A four-year degree is recommended to become a photojournalist, although an associate’s degree with the right experience is sometimes sufficient. Although some colleges and universities offer photojournalism majors, many aspiring photojournalists major in either journal­ism or photography and seek out classes and experience in the other field.

Many journalism programs require their students to complete internships with newspapers or other local employers. This is essential to building your experience and getting a good job in this competitive field. Many photojournalists are offered their first jobs directly from their internship experience.

Working on the college newspaper and building a portfolio of your work are also important in addition to your classes in art, computers, and liberal arts. Another wise idea is to join a photojournalists’ organization, such as the National Press Photographers Association (NPPA), for job contacts and professional development. The NPPA offers student memberships to those currently studying photography or journalism.

Other Requirements

People skills are essential to photojournalists as well as an eye for art and photography and a working knowledge of camera equipment and computers. It is also important to be able to work flexible hours, write well, and perform research.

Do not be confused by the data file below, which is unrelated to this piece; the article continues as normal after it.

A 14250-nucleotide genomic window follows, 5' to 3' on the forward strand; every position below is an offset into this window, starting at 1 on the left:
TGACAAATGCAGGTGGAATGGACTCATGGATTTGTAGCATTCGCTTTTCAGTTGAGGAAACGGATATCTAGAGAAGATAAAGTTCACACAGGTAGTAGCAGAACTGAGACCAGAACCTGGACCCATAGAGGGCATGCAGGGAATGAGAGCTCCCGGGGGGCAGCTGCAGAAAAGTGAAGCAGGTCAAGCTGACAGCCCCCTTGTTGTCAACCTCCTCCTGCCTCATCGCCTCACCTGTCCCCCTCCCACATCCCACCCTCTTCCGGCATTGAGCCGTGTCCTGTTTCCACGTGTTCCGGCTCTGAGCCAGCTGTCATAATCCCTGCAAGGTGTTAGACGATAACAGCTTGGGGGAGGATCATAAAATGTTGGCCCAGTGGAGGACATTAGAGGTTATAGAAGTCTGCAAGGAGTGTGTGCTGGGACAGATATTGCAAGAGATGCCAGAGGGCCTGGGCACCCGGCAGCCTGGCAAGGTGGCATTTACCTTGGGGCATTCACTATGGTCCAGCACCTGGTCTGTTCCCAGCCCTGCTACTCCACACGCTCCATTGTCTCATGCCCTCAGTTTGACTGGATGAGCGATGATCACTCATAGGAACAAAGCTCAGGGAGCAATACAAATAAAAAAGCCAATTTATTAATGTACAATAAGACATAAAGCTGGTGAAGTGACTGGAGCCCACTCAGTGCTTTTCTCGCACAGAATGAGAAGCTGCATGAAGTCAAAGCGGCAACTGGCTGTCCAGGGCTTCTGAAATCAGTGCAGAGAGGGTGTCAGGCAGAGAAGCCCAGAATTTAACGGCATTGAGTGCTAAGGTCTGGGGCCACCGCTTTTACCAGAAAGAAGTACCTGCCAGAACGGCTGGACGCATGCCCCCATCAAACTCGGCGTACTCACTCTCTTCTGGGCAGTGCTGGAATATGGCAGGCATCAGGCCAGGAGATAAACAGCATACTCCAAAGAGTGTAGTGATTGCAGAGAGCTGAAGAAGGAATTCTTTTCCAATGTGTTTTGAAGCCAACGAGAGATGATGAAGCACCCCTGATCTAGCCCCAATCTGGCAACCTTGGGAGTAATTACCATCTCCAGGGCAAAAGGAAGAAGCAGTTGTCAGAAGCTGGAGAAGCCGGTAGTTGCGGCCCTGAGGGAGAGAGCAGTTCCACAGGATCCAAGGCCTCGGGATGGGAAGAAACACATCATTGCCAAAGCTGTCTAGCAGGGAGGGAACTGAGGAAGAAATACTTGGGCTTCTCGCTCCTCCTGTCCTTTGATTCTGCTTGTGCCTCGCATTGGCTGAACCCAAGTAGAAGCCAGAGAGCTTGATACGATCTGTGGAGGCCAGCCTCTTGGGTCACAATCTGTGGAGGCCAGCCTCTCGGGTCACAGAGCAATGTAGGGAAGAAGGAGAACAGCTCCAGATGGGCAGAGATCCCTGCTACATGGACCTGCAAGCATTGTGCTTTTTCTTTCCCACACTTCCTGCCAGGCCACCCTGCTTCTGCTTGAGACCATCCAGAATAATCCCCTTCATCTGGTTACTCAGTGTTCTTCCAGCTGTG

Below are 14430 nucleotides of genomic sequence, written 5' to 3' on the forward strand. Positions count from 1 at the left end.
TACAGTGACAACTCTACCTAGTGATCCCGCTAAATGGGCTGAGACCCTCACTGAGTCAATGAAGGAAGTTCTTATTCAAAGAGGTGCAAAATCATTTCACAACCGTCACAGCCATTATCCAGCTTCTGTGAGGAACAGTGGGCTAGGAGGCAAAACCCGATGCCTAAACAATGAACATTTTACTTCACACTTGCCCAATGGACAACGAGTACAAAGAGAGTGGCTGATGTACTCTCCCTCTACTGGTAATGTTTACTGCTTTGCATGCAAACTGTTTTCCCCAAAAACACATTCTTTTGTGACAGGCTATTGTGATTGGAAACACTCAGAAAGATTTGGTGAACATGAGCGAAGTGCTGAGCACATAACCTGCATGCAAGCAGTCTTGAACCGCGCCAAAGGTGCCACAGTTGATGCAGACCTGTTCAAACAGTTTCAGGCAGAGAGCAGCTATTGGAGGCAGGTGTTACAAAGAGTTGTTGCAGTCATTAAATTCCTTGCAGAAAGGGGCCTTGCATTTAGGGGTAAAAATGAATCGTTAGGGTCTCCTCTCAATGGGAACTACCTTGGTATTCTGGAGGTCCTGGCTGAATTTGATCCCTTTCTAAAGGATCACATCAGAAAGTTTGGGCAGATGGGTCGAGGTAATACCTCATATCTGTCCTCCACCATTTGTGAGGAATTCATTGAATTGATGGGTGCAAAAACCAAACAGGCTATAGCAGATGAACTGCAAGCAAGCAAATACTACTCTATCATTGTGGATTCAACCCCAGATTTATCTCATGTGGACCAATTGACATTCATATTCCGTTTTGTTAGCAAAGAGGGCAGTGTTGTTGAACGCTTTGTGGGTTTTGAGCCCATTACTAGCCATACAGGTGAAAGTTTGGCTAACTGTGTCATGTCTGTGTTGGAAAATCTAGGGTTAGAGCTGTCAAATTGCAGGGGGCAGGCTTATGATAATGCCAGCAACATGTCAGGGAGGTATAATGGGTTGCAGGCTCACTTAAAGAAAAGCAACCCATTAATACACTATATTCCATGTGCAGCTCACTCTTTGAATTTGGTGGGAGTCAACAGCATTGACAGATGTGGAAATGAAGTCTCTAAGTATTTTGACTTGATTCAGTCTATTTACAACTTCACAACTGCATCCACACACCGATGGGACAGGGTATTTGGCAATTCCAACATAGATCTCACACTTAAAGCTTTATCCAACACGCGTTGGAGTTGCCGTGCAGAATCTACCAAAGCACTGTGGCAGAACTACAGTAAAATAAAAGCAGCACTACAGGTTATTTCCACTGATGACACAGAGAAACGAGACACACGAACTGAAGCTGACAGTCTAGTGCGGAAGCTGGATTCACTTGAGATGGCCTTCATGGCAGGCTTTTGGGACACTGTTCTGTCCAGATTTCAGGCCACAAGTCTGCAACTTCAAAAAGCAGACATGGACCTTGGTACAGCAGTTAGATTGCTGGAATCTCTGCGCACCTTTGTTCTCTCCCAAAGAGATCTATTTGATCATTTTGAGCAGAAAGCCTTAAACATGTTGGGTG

Because of the timely nature of many assignments, photojournalists must also be able to work under the pressures of a deadline. They may be assigned to shoot pictures of people in trying situ­ations, such as house fires, car wrecks, or military combat. In these cases, the photojournalist must be extremely sensitive to the people at the center of the story, ask permission to take pho­tos, and when possible, ask for details about what happened. To do this, photojournalists must be extremely tactful and polite and work well under stress.

Exploring Photojournalist Career

In addition to doing well in your classes, you should also get involved with school clubs that will help you develop writ­ing and photography skills. The most natural fit would be joining the school news­paper or yearbook. See if you can participate on the staff as both a writer and a photographer. If you can, become involved in the caption writing and layout of the publication as well. There is no better way of judging your writing and photos than by seeing your work in print.


A large percentage of photojournalists work as freelance contractors. Photo agencies and news organizations such as the Associated Press purchase photos from freelance photojournalists to use in print and online publications. Some photojournalists work on staff for newspapers, magazines, or other print publications. Television net­works also hire photojournalists to help illustrate break­ing stories.